fostering the humanistic practice of medicine publishing personal accounts of illness and healing encouraging health care advocacy

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fostering the humanistic practice of medicine publishing personal accounts of illness and healing encouraging health care advocacy

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Karen E. Lasser

Quasi Niente

On Wednesdays, one of the residents in my clinic precepting group usually presents a didactic. However, last Wednesday, the junior resident was absent, and I decided to present a case of a “challenging patient” instead. The patient himself wasn’t really challenging, I explained to the residents, but he was in a challenging situation. I had a 20-minute telemedicine session the following day, and I wanted the residents’ advice on how I should best spend my time with the patient.

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Only 50%: A Failing Grade for a Pharmacy Chain

Due to the war in the Middle East, my family and I had to cancel a much-anticipated visit to Israel this holiday season. Instead, we decided to fly to Bogota. My late father grew up in Colombia, but I’ve never been there; we hope to visit my great-grandmother’s grave and my father’s old neighborhood.

Given constantly evolving infectious risks, we made an appointment before our departure for my older daughter to visit an infectious diseases specialist. The physician sent prescriptions for acetazolamide (for altitude sickness) and azithromycin (for traveler’s diarrhea) to a local pharmacy—part of the country’s largest chain.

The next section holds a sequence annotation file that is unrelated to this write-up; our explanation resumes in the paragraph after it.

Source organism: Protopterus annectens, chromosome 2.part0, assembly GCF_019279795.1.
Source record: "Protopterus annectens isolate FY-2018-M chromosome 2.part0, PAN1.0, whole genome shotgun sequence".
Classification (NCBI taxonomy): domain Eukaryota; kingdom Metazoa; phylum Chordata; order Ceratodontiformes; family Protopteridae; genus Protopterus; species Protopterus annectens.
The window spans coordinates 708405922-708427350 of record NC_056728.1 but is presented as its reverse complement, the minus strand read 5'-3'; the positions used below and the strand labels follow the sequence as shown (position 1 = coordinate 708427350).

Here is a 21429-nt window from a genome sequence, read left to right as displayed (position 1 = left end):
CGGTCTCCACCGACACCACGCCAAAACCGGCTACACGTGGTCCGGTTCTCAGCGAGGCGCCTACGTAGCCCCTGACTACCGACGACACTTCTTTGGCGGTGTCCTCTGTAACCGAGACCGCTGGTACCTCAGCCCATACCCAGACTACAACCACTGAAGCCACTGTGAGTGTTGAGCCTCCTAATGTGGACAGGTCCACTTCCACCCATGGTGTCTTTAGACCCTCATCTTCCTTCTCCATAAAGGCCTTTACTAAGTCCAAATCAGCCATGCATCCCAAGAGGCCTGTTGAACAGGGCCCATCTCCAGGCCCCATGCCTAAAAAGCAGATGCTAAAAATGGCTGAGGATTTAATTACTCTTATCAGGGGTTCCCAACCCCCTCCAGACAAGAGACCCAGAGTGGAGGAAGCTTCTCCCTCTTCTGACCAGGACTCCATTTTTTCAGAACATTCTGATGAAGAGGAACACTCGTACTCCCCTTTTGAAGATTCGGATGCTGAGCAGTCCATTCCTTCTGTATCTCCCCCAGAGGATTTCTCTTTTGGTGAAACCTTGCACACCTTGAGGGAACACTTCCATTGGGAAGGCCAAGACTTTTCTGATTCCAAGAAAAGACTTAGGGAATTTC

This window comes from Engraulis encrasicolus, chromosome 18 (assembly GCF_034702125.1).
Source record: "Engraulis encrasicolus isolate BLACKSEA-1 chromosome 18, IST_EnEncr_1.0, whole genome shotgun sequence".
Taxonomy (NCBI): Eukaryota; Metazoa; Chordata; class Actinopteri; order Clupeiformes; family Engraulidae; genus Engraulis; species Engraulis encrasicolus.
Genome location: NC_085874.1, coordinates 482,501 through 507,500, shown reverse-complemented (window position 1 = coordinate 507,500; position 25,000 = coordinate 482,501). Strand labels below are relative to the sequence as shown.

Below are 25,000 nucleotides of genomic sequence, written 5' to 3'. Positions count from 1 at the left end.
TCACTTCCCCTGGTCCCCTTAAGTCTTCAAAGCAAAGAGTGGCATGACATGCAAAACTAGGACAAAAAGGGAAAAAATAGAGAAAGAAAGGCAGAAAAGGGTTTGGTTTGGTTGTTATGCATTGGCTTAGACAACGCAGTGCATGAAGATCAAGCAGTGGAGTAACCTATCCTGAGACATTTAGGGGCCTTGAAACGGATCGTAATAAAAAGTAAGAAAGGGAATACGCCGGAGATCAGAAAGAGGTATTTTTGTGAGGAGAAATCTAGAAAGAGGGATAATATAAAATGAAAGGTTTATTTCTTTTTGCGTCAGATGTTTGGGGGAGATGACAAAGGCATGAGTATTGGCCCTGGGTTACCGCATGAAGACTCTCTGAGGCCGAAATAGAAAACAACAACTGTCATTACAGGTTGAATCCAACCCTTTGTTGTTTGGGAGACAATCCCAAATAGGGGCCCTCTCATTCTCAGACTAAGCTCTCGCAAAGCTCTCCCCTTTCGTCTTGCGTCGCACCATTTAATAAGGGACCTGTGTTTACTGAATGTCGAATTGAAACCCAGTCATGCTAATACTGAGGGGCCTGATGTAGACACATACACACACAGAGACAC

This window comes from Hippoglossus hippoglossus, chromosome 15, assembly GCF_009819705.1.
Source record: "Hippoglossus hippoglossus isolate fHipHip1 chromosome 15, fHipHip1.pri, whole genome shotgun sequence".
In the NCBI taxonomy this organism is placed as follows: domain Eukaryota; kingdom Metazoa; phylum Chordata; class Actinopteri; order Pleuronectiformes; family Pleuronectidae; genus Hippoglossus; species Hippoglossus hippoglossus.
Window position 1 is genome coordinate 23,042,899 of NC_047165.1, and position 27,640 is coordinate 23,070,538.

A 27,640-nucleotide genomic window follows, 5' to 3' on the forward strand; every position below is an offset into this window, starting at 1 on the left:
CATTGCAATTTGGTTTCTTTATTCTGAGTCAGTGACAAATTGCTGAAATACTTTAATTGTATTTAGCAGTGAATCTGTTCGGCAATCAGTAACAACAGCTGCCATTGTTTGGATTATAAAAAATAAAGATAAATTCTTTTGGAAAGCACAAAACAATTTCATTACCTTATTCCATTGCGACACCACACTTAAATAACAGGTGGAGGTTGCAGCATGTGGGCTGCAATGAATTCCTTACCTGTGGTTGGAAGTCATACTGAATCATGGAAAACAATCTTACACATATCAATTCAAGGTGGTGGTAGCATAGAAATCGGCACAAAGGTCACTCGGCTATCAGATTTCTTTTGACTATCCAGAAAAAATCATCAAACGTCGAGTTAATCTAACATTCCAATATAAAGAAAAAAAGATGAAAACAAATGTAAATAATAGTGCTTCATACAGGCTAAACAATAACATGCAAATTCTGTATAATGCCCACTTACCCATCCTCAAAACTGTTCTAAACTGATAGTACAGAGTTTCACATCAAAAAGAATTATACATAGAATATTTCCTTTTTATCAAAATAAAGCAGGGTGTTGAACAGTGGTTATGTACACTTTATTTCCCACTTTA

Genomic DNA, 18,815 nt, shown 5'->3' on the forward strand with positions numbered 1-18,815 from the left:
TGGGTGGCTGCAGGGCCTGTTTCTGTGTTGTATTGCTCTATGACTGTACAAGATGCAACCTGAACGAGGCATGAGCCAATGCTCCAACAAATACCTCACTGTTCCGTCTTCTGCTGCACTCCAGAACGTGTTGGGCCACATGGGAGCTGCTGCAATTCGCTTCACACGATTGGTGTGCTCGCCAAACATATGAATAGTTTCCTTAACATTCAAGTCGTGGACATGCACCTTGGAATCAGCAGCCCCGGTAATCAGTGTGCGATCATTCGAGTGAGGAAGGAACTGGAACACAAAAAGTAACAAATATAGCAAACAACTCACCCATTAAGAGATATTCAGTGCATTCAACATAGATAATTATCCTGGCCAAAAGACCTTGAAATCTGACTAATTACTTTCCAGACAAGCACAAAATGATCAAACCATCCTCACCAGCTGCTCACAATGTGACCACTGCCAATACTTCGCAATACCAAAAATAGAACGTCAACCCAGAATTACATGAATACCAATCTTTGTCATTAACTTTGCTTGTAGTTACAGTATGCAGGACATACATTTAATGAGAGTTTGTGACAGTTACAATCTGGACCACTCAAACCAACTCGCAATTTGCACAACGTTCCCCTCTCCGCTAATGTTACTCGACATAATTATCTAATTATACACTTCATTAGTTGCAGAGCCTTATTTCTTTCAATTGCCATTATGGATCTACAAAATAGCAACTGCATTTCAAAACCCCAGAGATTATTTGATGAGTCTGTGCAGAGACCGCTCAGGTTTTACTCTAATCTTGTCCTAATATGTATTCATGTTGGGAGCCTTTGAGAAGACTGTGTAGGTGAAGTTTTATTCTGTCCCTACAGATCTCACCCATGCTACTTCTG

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It Finally Happened

It finally happened. Three years and four months after the pandemic began, I contracted COVID-19.

I wore a mask longer than most anyone I know. I dutifully received all the booster shots. I was headed to Brazil on a family vacation and decided it was time to relinquish the mask. My teenage daughters had been making fun of me for months. I was more worried about dengue, yellow fever, and zika as I slapped mosquitos buzzing around my ankles on my daily walk by the ocean at the idyllic beach resort of Buzios, a several-hour drive from Rio de Janeiro.

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La Emergencia

A stereotypical pathologist, my father was a man of few words and fewer friends. He spent long days in solitude with his microscope, examining tissues and cells. In 1982, almost 20 years before his own diagnosis with metastatic breast cancer, he published a rare case in which breast cancer cells invaded individual chest muscle fibers. He later examined his own breast biopsy.

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The Gift of a Botched Surgery

When I was fifteen, I attended a summer music camp with my cello. One evening, during a capture-the-flag game, the boy I was chasing fell. I tripped over him, breaking my tibia and bending my fibula. Two surgeries later at a small community hospital in Maine (external reductions to avoid scars), my shin was dented. To this day, my left leg is shorter than my right, and I walk on the outside of my left foot with a limp.

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